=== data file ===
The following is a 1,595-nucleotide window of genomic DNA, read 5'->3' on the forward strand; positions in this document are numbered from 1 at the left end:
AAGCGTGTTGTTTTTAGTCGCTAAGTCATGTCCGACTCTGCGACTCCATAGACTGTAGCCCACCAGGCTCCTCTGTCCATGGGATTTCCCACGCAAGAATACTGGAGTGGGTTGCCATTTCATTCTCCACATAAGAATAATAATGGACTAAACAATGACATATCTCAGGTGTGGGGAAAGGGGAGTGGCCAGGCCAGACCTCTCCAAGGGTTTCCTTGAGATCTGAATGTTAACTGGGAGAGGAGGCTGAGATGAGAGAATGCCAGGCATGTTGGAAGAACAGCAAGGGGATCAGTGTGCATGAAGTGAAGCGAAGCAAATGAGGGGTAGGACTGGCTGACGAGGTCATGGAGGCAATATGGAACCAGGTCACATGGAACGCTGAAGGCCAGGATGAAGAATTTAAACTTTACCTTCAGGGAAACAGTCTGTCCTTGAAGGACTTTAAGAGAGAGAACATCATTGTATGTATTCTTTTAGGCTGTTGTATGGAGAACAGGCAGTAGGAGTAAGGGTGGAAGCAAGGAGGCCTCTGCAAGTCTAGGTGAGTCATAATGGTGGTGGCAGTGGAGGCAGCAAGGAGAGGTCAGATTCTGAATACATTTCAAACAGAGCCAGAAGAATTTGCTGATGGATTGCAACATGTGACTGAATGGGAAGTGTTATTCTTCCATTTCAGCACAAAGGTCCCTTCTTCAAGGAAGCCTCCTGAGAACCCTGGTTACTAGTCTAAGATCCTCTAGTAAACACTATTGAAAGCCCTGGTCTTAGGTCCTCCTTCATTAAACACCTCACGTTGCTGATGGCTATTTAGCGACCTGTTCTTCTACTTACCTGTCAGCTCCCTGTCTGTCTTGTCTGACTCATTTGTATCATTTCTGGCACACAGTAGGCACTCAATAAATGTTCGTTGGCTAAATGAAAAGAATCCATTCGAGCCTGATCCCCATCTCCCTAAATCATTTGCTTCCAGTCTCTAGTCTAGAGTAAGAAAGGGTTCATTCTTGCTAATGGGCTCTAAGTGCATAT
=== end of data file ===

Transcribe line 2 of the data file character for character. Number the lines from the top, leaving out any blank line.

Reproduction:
AAGCGTGTTGTTTTTAGTCGCTAAGTCATGTCCGACTCTGCGACTCCATAGACTGTAGCCCACCAGGCTCCTCTGTCCATGGGATTTCCCACGCAAGAATACTGGAGTGGGTTGCCATTTCATTCTCCACATAAGAATAATAATGGACTAAACAATGACATATCTCAGGTGTGGGGAAAGGGGAGTGGCCAGGCCAGACCTCTCCAAGGGTTTCCTTGAGATCTGAATGTTAACTGGGAGAGGAGGCTGAGATGAGAGAATGCCAGGCATGTTGGAAGAACAGCAAGGGGATCAGTGTGCATGAAGTGAAGCGAAGCAAATGAGGGGTAGGACTGGCTGACGAGGTCATGGAGGCAATATGGAACCAGGTCACATGGAACGCTGAAGGCCAGGATGAAGAATTTAAACTTTACCTTCAGGGAAACAGTCTGTCCTTGAAGGACTTTAAGAGAGAGAACATCATTGTATGTATTCTTTTAGGCTGTTGTATGGAGAACAGGCAGTAGGAGTAAGGGTGGAAGCAAGGAGGCCTCTGCAAGTCTAGGTGAGTCATAATGGTGGTGGCAGTGGAGGCAGCAAGGAGAGGTCAGATTCTGAATACATTTCAAACAGAGCCAGAAGAATTTGCTGATGGATTGCAACATGTGACTGAATGGGAAGTGTTATTCTTCCATTTCAGCACAAAGGTCCCTTCTTCAAGGAAGCCTCCTGAGAACCCTGGTTACTAGTCTAAGATCCTCTAGTAAACACTATTGAAAGCCCTGGTCTTAGGTCCTCCTTCATTAAACACCTCACGTTGCTGATGGCTATTTAGCGACCTGTTCTTCTACTTACCTGTCAGCTCCCTGTCTGTCTTGTCTGACTCATTTGTATCATTTCTGGCACACAGTAGGCACTCAATAAATGTTCGTTGGCTAAATGAAAAGAATCCATTCGAGCCTGATCCCCATCTCCCTAAATCATTTGCTTCCAGTCTCTAGTCTAGAGTAAGAAAGGGTTCATTCTTGCTAATGGGCTCTAAGTGCATAT